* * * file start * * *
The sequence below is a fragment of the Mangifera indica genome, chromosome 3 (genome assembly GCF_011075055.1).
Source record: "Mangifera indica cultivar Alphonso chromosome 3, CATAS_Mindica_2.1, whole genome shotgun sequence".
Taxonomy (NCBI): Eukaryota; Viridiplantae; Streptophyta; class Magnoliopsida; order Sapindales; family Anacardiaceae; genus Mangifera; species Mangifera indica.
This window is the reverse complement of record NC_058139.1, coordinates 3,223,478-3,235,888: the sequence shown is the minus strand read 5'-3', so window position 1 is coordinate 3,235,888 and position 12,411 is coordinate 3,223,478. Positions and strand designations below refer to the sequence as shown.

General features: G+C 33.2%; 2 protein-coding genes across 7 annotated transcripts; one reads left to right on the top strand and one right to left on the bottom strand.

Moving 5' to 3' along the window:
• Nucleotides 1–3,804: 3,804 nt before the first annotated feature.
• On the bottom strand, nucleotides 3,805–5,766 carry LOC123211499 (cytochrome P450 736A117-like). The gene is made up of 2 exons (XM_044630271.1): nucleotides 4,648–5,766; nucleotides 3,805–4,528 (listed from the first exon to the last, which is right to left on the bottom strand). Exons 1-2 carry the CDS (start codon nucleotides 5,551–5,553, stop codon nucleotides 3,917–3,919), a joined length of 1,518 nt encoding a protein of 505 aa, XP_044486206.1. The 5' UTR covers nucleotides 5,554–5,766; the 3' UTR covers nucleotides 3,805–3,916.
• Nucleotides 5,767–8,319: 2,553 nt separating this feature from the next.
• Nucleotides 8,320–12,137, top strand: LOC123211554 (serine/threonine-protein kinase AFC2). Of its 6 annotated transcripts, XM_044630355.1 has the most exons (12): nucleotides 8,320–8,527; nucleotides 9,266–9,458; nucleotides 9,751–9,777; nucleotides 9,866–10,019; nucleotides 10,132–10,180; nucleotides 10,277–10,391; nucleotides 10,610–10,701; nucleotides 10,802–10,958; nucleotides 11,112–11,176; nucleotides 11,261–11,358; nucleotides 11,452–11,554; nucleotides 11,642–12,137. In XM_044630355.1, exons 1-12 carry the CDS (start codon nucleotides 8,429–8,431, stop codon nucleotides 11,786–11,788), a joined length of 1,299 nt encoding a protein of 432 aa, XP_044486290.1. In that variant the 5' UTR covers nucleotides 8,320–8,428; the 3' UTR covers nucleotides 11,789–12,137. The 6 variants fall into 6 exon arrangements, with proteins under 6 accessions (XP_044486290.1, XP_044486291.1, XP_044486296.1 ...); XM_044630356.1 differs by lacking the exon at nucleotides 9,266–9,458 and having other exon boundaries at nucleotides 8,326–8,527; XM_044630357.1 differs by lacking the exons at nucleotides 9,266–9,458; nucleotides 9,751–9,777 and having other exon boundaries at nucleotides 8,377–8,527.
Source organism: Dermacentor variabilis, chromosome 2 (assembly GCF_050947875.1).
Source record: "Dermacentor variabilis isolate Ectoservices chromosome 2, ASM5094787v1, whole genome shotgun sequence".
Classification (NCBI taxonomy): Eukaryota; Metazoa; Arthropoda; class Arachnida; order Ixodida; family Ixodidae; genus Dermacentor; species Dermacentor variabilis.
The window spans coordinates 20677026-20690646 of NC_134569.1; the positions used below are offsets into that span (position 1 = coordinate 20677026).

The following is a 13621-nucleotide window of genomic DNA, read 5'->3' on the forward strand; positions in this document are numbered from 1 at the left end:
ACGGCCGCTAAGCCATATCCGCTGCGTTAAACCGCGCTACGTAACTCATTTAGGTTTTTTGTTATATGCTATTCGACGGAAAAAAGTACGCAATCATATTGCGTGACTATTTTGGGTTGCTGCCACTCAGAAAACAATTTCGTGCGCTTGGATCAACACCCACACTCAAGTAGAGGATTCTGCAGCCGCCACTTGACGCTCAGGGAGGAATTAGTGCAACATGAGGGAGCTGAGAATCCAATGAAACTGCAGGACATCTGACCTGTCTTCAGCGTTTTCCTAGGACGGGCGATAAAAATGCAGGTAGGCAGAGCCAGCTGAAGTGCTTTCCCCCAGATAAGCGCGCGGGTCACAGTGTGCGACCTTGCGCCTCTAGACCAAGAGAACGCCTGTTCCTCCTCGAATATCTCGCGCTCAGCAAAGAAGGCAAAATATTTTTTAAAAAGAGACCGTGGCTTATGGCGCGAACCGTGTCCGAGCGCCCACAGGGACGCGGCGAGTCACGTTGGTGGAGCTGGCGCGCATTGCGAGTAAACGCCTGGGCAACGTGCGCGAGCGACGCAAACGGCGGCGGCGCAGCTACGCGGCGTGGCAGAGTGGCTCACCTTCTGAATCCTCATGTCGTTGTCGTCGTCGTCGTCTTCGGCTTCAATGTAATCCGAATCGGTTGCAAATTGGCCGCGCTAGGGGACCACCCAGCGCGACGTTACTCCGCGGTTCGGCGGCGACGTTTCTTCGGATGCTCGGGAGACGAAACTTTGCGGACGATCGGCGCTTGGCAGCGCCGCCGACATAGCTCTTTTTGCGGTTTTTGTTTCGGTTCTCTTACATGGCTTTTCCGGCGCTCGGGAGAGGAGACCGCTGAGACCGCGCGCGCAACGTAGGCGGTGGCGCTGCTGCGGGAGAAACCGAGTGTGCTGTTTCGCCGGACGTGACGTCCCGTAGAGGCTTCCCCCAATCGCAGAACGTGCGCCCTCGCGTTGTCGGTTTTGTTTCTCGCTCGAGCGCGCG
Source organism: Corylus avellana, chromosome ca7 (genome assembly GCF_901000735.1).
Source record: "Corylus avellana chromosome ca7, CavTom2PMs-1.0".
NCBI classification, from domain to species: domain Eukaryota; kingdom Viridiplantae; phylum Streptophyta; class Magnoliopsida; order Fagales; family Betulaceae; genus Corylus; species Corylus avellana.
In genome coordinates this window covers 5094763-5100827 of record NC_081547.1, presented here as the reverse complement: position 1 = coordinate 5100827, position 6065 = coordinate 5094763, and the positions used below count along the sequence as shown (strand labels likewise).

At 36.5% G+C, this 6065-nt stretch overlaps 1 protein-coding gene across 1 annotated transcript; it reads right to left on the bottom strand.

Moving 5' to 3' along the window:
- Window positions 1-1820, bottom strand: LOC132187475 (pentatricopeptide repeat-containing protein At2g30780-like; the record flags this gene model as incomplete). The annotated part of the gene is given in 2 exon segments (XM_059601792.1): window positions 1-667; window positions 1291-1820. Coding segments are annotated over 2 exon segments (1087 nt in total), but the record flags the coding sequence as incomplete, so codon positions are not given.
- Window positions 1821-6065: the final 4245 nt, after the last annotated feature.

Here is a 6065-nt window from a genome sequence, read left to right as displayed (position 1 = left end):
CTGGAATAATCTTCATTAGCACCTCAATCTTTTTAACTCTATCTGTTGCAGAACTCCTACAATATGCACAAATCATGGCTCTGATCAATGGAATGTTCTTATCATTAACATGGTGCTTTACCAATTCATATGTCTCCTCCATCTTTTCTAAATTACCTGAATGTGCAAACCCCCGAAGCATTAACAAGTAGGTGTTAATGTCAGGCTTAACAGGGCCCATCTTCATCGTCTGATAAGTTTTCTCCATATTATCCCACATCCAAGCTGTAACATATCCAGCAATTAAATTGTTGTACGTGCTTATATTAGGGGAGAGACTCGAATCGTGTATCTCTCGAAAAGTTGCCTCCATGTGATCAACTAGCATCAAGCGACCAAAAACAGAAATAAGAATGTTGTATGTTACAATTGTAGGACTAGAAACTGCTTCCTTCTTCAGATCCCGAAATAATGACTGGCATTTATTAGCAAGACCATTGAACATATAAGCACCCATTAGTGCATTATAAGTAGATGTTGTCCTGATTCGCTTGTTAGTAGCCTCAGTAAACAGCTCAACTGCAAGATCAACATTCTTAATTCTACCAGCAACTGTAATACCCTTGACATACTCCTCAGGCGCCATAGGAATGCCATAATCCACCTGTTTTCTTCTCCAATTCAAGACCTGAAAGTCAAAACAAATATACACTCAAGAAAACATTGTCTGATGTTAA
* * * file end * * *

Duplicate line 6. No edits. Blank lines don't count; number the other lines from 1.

Moving 5' to 3' along the window: